Breathing Patterns in Recipients of Heart–Lung Transplants

David Systrom, Carlos Fragoso, Nicholas R. Banner, M. Hugh Lloyd, Russell D. Hamilton, Steven A. Shea, J. Alastair Innes, Abraham Guz, Magdi H. Yacoub, Frank C. Sciurba, Gregory R. Owens, Mark H. Sanders, Bartley P. Griffith

Research output: Contribution to journalLetter

Abstract

To the Editor: The role in humans of pulmonary afferent neuronal pathways in setting the level and pattern of ventilation during exercise has been long debated. Sciurba et al. (Nov. 3 issue)1 recently found that inspiratory ventilation was depressed at peak exercise in a group of patients whose pulmonary innervation had been interrupted at the time of heart–lung transplantation, when compared with patients who had undergone heart transplantation only. The inspiratory ventilation is directly dependent on carbon dioxide production and the ratio of dead space to tidal volume (Vd/Vt), whereas it is indirectly related to partial pressure of arterial carbon….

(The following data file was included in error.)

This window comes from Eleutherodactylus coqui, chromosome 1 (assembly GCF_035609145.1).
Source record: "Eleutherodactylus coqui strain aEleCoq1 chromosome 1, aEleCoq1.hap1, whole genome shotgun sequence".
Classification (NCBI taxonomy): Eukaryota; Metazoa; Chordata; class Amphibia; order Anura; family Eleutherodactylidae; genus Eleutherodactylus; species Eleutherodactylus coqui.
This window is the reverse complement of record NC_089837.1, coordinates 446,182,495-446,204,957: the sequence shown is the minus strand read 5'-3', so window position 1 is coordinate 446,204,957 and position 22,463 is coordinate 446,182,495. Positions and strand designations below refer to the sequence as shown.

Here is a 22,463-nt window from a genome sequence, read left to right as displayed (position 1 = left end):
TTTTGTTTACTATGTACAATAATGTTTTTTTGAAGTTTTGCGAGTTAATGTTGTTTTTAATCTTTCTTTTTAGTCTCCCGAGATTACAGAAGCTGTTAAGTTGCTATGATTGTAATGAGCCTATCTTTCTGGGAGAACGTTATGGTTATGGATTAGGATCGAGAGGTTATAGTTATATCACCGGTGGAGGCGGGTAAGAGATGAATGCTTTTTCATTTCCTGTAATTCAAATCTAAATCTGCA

Original languageEnglish (US)
Pages (from-to)669-670
Number of pages2
JournalNew England Journal of Medicine
Volume320
Issue number10
DOIs
StatePublished - Mar 9 1989

ASJC Scopus subject areas

  • Medicine(all)

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    Systrom, D., Fragoso, C., Banner, N. R., Lloyd, M. H., Hamilton, R. D., Shea, S. A., Innes, J. A., Guz, A., Yacoub, M. H., Sciurba, F. C., Owens, G. R., Sanders, M. H., & Griffith, B. P. (1989). Breathing Patterns in Recipients of Heart–Lung Transplants. New England Journal of Medicine, 320(10), 669-670. https://doi.org/10.1056/NEJM198903093201013